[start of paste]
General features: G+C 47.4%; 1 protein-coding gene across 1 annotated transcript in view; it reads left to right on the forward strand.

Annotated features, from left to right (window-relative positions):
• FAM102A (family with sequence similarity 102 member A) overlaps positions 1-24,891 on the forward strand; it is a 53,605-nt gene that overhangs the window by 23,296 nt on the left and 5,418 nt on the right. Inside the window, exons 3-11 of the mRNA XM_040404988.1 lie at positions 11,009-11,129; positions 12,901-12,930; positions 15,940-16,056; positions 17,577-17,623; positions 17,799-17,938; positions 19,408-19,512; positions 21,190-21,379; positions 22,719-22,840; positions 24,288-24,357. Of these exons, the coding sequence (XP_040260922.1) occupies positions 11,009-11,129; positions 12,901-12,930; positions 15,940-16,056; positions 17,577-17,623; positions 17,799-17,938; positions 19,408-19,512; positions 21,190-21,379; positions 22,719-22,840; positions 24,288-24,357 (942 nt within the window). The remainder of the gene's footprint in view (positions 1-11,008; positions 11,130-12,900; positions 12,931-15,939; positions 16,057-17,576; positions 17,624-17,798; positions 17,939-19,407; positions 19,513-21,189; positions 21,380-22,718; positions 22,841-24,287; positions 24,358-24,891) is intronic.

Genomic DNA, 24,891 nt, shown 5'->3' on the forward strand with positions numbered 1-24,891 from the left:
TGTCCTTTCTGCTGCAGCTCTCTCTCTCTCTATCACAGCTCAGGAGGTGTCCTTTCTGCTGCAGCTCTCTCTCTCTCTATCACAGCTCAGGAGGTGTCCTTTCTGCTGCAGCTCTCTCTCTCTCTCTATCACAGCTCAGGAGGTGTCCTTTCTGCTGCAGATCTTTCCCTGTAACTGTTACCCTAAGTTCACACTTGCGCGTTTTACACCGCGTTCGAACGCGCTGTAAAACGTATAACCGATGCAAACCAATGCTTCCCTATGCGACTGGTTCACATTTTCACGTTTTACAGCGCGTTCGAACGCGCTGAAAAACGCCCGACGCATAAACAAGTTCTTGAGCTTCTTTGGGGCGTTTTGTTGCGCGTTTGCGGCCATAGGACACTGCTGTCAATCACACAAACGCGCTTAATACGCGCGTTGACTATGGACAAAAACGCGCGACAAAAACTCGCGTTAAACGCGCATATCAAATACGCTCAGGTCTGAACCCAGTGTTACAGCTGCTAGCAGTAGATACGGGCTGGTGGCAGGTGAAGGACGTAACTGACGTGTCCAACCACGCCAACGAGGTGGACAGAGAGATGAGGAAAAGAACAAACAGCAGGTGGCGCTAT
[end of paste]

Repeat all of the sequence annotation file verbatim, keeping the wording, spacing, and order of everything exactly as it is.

General features: G+C 47.4%; 1 protein-coding gene across 1 annotated transcript in view; it reads left to right on the forward strand.

Annotated features, from left to right (window-relative positions):
• FAM102A (family with sequence similarity 102 member A) overlaps positions 1-24,891 on the forward strand; it is a 53,605-nt gene that overhangs the window by 23,296 nt on the left and 5,418 nt on the right. Inside the window, exons 3-11 of the mRNA XM_040404988.1 lie at positions 11,009-11,129; positions 12,901-12,930; positions 15,940-16,056; positions 17,577-17,623; positions 17,799-17,938; positions 19,408-19,512; positions 21,190-21,379; positions 22,719-22,840; positions 24,288-24,357. Of these exons, the coding sequence (XP_040260922.1) occupies positions 11,009-11,129; positions 12,901-12,930; positions 15,940-16,056; positions 17,577-17,623; positions 17,799-17,938; positions 19,408-19,512; positions 21,190-21,379; positions 22,719-22,840; positions 24,288-24,357 (942 nt within the window). The remainder of the gene's footprint in view (positions 1-11,008; positions 11,130-12,900; positions 12,931-15,939; positions 16,057-17,576; positions 17,624-17,798; positions 17,939-19,407; positions 19,513-21,189; positions 21,380-22,718; positions 22,841-24,287; positions 24,358-24,891) is intronic.

Genomic DNA, 24,891 nt, shown 5'->3' on the forward strand with positions numbered 1-24,891 from the left:
TGTCCTTTCTGCTGCAGCTCTCTCTCTCTCTATCACAGCTCAGGAGGTGTCCTTTCTGCTGCAGCTCTCTCTCTCTCTATCACAGCTCAGGAGGTGTCCTTTCTGCTGCAGCTCTCTCTCTCTCTCTATCACAGCTCAGGAGGTGTCCTTTCTGCTGCAGATCTTTCCCTGTAACTGTTACCCTAAGTTCACACTTGCGCGTTTTACACCGCGTTCGAACGCGCTGTAAAACGTATAACCGATGCAAACCAATGCTTCCCTATGCGACTGGTTCACATTTTCACGTTTTACAGCGCGTTCGAACGCGCTGAAAAACGCCCGACGCATAAACAAGTTCTTGAGCTTCTTTGGGGCGTTTTGTTGCGCGTTTGCGGCCATAGGACACTGCTGTCAATCACACAAACGCGCTTAATACGCGCGTTGACTATGGACAAAAACGCGCGACAAAAACTCGCGTTAAACGCGCATATCAAATACGCTCAGGTCTGAACCCAGTGTTACAGCTGCTAGCAGTAGATACGGGCTGGTGGCAGGTGAAGGACGTAACTGACGTGTCCAACCACGCCAACGAGGTGGACAGAGAGATGAGGAAAAGAACAAACAGCAGGTGGCGCTAT